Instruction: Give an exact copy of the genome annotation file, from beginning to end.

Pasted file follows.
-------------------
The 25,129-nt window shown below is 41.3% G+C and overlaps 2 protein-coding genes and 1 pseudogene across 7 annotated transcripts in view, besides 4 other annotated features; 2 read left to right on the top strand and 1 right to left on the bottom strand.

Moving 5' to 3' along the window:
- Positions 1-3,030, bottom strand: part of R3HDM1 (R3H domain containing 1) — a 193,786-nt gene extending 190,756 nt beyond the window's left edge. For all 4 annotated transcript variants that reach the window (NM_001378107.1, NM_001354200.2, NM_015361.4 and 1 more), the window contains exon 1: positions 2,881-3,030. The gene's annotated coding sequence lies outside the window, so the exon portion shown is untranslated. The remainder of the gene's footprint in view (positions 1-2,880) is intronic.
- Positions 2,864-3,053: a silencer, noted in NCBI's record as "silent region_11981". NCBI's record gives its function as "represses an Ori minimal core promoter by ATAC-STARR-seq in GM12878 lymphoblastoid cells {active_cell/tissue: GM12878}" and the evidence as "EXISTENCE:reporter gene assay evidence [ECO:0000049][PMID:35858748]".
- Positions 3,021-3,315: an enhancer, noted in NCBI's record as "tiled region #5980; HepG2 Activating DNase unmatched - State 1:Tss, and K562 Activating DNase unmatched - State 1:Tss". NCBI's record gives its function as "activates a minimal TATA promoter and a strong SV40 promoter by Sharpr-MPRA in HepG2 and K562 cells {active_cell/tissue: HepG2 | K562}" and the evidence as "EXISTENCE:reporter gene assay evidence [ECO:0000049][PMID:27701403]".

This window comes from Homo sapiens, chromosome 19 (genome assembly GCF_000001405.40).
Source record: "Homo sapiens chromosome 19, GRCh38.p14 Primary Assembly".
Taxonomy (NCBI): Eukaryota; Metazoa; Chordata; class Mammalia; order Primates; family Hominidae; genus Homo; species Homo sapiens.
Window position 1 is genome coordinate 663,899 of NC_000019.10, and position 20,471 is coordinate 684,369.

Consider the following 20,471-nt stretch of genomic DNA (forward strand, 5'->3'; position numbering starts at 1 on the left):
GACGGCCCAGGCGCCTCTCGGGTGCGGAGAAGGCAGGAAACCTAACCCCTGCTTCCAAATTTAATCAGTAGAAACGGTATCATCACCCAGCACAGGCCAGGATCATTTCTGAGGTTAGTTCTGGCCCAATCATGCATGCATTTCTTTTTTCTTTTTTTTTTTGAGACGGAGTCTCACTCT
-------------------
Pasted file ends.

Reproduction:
The 25,129-nt window shown below is 41.3% G+C and overlaps 2 protein-coding genes and 1 pseudogene across 7 annotated transcripts in view, besides 4 other annotated features; 2 read left to right on the top strand and 1 right to left on the bottom strand.

Moving 5' to 3' along the window:
- Positions 1-3,030, bottom strand: part of R3HDM1 (R3H domain containing 1) — a 193,786-nt gene extending 190,756 nt beyond the window's left edge. For all 4 annotated transcript variants that reach the window (NM_001378107.1, NM_001354200.2, NM_015361.4 and 1 more), the window contains exon 1: positions 2,881-3,030. The gene's annotated coding sequence lies outside the window, so the exon portion shown is untranslated. The remainder of the gene's footprint in view (positions 1-2,880) is intronic.
- Positions 2,864-3,053: a silencer, noted in NCBI's record as "silent region_11981". NCBI's record gives its function as "represses an Ori minimal core promoter by ATAC-STARR-seq in GM12878 lymphoblastoid cells {active_cell/tissue: GM12878}" and the evidence as "EXISTENCE:reporter gene assay evidence [ECO:0000049][PMID:35858748]".
- Positions 3,021-3,315: an enhancer, noted in NCBI's record as "tiled region #5980; HepG2 Activating DNase unmatched - State 1:Tss, and K562 Activating DNase unmatched - State 1:Tss". NCBI's record gives its function as "activates a minimal TATA promoter and a strong SV40 promoter by Sharpr-MPRA in HepG2 and K562 cells {active_cell/tissue: HepG2 | K562}" and the evidence as "EXISTENCE:reporter gene assay evidence [ECO:0000049][PMID:27701403]".

This window comes from Homo sapiens, chromosome 19 (genome assembly GCF_000001405.40).
Source record: "Homo sapiens chromosome 19, GRCh38.p14 Primary Assembly".
Taxonomy (NCBI): Eukaryota; Metazoa; Chordata; class Mammalia; order Primates; family Hominidae; genus Homo; species Homo sapiens.
Window position 1 is genome coordinate 663,899 of NC_000019.10, and position 20,471 is coordinate 684,369.

Consider the following 20,471-nt stretch of genomic DNA (forward strand, 5'->3'; position numbering starts at 1 on the left):
GACGGCCCAGGCGCCTCTCGGGTGCGGAGAAGGCAGGAAACCTAACCCCTGCTTCCAAATTTAATCAGTAGAAACGGTATCATCACCCAGCACAGGCCAGGATCATTTCTGAGGTTAGTTCTGGCCCAATCATGCATGCATTTCTTTTTTCTTTTTTTTTTTGAGACGGAGTCTCACTCT